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Phocaean
Phocal
Phocenic
phocenin
Phocian
Phocidae
phocine
Phocion
Phocis
Phocodont
Phocodontia
Phocoena
Phocoena phocoena
Phocoena sinus
phocomelia
phoebe bird
Phoebetria fuliginosa
Phoebus
Phoebus Apollo
PHOENICE
Phoenicia
PHOENICIA; PHOENICIANS
Phoenician
Phoenicians
Phoenicious
phoenicocroite
phoenicophorium
Phoenicopteridae

Phoebe definitions

WordNet (r) 3.0 (2005)

n
1: the cardinal number that is the sum of four and one [syn: five, 5, V, cinque, quint, quintet, fivesome, quintuplet, pentad, fin, Phoebe, Little Phoebe]
2: (Greek mythology) a Titaness who became identified with Artemis as goddess of the Moon
3: small dun-colored North American flycatcher [syn: phoebe, phoebe bird, Sayornis phoebe]

Merriam Webster's

noun Etymology: imitative Date: 1700 any of a genus (Sayornis) of the tyrant flycatcher family; especially a flycatcher (S. phoebe) of the eastern United States that has a slight crest and is plain grayish brown above and yellowish white below

Merriam Webster's

noun Etymology: Latin, from Greek Phoib?, from phoib?, feminine of phoibos Date: 1567 Artemis

Britannica Concise

Any of three species (family Tyrannidae, suborder Tyranni) of suboscine passerines with a habit of twitching their tail when perching. The eastern phoebe (Sayornis phoebe) of N. America is 7.5 in. (18 cm) long, plain brownish gray above, and paler below. Its call is a brisk "fee-bee" uttered over and over. It makes a mossy nest, strengthened with mud, on a ledge, often under a bridge. Say's phoebe (S. saya), a slightly larger bird with buff-hued underparts, occurs in open country in W N. America. The black phoebe (S. nigricans), occurring from the SW U.S. to Argentina, is dark above with a white belly.

Oxford Reference Dictionary

n. any American flycatcher of the genus Sayornis. Etymology: imit.: infl. by the name

Webster's 1913 Dictionary

Phoebe Ph[oe]"be, n. (Zo["o]l.) The pewee, or pewit.

Webster's 1913 Dictionary

Pewee Pe"wee, n. [So called from its note.] 1. (Zo["o]l.) A common American tyrant flycatcher (Sayornis ph[oe]be, or S. fuscus). Called also pewit, and ph[oe]be. 2. The woodcock. [Local, U.S.] Wood pewee (Zo["o]l.), a bird (Contopus virens) similar to the pewee (See Pewee, 1), but of smaller size.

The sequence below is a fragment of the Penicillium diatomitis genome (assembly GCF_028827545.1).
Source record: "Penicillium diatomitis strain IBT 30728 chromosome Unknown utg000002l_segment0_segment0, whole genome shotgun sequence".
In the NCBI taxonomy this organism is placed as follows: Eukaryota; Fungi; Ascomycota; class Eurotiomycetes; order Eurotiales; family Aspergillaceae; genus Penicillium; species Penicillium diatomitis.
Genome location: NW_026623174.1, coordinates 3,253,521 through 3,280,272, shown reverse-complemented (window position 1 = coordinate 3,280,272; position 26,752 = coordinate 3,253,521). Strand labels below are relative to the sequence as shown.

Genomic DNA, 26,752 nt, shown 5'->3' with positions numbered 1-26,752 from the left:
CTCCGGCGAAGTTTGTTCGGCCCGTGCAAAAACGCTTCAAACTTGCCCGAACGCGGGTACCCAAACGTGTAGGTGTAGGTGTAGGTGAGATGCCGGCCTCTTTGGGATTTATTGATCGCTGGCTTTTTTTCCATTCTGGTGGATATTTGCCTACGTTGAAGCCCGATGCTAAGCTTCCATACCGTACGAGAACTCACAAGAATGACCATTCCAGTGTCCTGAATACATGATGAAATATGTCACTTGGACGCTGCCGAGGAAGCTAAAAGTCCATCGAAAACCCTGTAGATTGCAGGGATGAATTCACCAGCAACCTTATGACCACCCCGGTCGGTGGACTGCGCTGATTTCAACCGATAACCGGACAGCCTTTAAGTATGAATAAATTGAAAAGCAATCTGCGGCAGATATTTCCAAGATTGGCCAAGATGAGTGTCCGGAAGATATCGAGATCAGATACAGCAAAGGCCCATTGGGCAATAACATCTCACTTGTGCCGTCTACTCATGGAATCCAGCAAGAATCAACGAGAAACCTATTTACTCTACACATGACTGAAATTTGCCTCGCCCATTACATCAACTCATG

International Standard Bible Encyclopedia

fe'-be (Phoibe; the King James Version Phebe): Described by Paul as (1) "our sister," (2) "who is a servant of the church that is at Cenchrea," (3) "a helper of many, and of mine own self" (Ro 16:1,2).

(1) "Our (Christian) sister": Paul calls the believing husband and wife "the brother or the sister" (1Co 7:15), and also asks, "Have we no right to lead about a wife that is a sister?" (1Co 9:5 margin). The church was a family.

(2) The Greek word translated "servant" is diakonos. "Servant" is vague, and "deaconess" is too technical. In the later church there was an order of deaconesses for special work among women, owing to the peculiar circumstances of oriental life, but we have no reason to believe there was such an order at this early period. If Phoebe had voluntarily devoted herself "to minister unto the saints" by means of charity and hospitality, she would be called diakonos.

(3) The Greek word prostatis translated "helper" is better "patroness." The masculine is "the title of a citizen in Athens who took charge of the interests of clients and persons without civic rights" (Denney). Many of the early Christian communities had the appearance of clients under a patron, and probably the community of Cenchrea met in the house of Phoebe. She also devoted her influence and means to the assistance of "brethren" landing at that port. Paul was among those whom she benefited. Gifford thinks some special occasion is meant, and that Paul refers to this in Ac 18:18. The vow "seems to point to a deliverance from danger or sickness" in which Phoebe may have attended on him.

It is generally assumed that this letter was taken to Rome by Phoebe, these verses introducing her to the Christian community. In commending her, Paul asks that the Roman Christians "receive her in the Lord," i.e. give her a Christian welcome, and that they "assist her in whatsoever matter she may have need" of them (Ro 16:1,2).

S. F. Hunter

Moby Thesaurus

Artemis, Ashtoreth, Astarte, Cynthia, Diana, Hecate, Hekate, Little Phoebe, Luna, Pentateuch, Selene, V, cinque, fin, five, five bucks, five dollars, fiver, fivesome, mullet, pentachord, pentad, pentagon, pentagram, pentahedron, pentameter, pentapody, pentarchy, pentastich, pentathlon, quincunx, quint, quintet, quintuplet



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